With 23 years of experience designing training for high-stress occupations, Marcus Wynne taught at the Federal Law Enforcement Training Center as well as law enforcement and military academies. He discussed how he uses research in cognitive neuroscience to create his counter terrorism and security training programs. “What I do is I take a lot of the academic concepts,” he said, “and I translate that, through my experience, into something that the guys and gals on the line can use.” He explained that by studying how the brain processes and learns information while under stress, better training techniques can be developed to help law enforcement and military personnel be prepared when they actually encounter such situations.
In tracing the origins of his work designing training programs, Wynne recalled joining the air marshal program following the downing of Pan Am Flight 103. During his training, Wynne was tasked with five hijacking scenarios and his team was the only group which passed all of the tests. Disgruntled supervisors insisted on learning how he passed the final two tests, because they were “designed to be non-survivable,” and requested that he teach their program. In turn, Wynne set about trying to decipher how exactly he was able to solve problems in violent situations and eventually came to the conclusion that superior performance can be attained by tapping into the psychological components at work in such high stress predicaments.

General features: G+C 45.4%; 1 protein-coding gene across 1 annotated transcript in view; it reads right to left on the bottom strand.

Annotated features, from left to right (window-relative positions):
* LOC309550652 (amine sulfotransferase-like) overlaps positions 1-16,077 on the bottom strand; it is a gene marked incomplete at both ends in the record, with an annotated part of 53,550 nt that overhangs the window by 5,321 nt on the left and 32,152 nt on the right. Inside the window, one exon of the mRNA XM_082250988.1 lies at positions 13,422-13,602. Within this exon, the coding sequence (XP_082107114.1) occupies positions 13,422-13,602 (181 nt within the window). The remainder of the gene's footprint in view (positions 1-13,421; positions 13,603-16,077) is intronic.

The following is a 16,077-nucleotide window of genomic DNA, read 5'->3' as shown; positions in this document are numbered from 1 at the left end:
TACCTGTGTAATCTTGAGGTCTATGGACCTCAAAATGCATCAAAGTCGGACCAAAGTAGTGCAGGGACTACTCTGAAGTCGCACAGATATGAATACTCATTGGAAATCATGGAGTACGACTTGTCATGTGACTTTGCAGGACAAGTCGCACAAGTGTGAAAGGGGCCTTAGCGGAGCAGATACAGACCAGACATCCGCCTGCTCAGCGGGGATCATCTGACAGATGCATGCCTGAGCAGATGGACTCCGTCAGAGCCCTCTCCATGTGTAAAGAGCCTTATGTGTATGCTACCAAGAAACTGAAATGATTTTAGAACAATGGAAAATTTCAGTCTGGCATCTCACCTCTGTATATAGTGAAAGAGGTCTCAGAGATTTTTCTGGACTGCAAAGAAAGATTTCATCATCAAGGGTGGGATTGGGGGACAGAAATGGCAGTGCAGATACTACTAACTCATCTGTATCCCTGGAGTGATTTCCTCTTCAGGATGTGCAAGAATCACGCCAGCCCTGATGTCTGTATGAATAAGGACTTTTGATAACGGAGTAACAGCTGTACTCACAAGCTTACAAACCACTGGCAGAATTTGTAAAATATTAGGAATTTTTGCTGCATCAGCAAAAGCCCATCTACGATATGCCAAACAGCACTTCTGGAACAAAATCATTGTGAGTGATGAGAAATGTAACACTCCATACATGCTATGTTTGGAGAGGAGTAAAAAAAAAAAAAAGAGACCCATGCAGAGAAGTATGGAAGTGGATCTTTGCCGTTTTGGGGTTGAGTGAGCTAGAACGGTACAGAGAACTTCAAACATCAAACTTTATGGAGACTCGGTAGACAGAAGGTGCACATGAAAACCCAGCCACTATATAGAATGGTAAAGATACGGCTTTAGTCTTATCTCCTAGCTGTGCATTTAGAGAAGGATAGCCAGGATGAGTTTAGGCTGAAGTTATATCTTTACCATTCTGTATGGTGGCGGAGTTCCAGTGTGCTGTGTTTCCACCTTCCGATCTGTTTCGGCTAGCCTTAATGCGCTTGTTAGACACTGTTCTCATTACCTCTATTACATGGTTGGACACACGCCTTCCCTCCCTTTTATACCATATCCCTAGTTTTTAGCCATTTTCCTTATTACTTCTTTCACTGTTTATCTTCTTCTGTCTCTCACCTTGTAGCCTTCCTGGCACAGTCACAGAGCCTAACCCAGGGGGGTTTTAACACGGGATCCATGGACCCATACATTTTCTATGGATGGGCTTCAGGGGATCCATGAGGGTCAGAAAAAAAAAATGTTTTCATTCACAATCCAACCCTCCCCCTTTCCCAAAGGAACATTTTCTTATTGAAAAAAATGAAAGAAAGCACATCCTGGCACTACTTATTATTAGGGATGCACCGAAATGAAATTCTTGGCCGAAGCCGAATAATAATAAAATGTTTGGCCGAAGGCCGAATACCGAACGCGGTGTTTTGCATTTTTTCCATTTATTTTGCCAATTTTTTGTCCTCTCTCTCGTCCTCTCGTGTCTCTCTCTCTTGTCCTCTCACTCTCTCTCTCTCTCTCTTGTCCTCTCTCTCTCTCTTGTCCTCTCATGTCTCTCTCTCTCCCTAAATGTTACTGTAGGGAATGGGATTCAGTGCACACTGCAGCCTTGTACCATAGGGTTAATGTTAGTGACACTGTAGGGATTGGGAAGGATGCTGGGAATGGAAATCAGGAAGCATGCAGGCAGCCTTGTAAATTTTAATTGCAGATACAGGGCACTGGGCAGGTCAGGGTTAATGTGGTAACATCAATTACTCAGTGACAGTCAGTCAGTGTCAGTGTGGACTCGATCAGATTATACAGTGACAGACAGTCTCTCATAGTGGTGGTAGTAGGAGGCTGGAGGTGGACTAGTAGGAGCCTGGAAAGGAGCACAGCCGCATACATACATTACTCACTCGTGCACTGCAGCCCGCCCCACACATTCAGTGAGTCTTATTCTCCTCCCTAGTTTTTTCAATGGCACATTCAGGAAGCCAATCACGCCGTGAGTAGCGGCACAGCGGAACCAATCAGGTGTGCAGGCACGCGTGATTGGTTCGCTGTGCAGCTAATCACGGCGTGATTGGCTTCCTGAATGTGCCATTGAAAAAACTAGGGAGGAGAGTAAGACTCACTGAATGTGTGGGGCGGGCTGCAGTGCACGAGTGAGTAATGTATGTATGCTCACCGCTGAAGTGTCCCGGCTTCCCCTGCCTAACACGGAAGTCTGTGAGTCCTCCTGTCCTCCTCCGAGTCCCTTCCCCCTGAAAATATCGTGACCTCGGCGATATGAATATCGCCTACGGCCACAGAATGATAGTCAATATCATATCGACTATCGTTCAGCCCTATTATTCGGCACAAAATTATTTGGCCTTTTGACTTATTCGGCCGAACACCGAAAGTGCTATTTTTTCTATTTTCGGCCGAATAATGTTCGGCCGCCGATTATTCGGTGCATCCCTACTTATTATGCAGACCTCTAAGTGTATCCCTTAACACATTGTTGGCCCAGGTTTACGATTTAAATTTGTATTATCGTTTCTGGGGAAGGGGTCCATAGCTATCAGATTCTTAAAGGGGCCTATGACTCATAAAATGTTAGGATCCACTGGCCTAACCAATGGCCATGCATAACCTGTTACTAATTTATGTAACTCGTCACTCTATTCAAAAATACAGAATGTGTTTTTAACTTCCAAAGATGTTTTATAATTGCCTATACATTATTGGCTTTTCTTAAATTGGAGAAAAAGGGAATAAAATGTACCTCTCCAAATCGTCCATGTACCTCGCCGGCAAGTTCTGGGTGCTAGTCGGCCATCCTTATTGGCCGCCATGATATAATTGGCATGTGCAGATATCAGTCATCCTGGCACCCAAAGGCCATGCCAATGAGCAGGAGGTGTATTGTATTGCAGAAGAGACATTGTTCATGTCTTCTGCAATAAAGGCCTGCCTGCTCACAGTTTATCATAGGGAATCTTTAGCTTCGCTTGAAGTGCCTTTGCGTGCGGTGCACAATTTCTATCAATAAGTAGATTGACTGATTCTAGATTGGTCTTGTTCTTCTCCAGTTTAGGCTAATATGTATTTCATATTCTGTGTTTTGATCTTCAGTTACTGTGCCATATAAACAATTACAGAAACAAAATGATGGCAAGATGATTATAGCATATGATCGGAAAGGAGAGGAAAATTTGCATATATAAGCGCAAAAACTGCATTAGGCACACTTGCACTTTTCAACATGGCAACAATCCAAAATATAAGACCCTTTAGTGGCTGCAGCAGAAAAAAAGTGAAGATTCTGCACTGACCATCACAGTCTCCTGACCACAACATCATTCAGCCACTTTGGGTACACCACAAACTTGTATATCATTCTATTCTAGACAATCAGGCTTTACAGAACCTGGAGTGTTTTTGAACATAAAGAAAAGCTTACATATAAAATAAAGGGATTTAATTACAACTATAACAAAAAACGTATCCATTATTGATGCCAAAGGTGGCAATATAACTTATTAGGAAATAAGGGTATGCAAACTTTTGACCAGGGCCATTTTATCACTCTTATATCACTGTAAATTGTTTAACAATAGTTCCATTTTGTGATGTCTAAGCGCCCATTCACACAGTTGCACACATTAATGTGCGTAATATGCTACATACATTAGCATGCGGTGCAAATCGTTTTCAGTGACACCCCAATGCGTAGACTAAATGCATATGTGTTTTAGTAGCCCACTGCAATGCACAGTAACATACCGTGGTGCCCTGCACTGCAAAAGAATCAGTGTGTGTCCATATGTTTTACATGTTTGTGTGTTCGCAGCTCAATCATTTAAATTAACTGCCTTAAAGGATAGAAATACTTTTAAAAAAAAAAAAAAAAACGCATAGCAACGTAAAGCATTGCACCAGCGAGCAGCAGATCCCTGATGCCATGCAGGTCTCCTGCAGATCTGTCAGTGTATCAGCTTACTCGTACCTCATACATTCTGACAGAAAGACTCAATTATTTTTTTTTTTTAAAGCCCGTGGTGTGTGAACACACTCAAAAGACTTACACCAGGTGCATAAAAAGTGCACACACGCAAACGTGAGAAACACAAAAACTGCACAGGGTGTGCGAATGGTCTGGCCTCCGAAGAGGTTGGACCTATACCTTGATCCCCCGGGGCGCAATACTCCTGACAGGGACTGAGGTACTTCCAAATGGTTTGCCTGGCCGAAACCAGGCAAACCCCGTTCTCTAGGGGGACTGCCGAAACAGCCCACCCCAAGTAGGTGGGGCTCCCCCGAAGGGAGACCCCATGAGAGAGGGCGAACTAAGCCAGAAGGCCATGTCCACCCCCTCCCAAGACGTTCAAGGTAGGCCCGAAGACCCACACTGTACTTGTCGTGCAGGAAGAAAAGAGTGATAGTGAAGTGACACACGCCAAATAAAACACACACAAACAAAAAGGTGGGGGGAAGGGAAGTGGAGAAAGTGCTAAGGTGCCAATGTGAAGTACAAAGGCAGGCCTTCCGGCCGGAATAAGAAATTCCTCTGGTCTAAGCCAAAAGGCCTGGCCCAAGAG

Regarding modern terrorism and how to combat the threat of ISIS, Wynne dismissed the strategy of “standing back and bombing” because it does not address the nature of the terrorist group. To that end, he warned that the group’s sophisticated use of social media allows it to both gain new recruits as well as manipulate emotions to psychologically prepare their fighters for battle. Therefore, Wynne suggested that usurping the social media platform fueling ISIS would be more effective than traditional warfare tactics to defeat the terrorist group. “We’d be better off if we rounded up the top on hundred Youtube and Twitter people in the country,” he mused, “and sat them down with the top hackers in the country and just put them in a room and said ‘you guys figure it out, go wage war.'”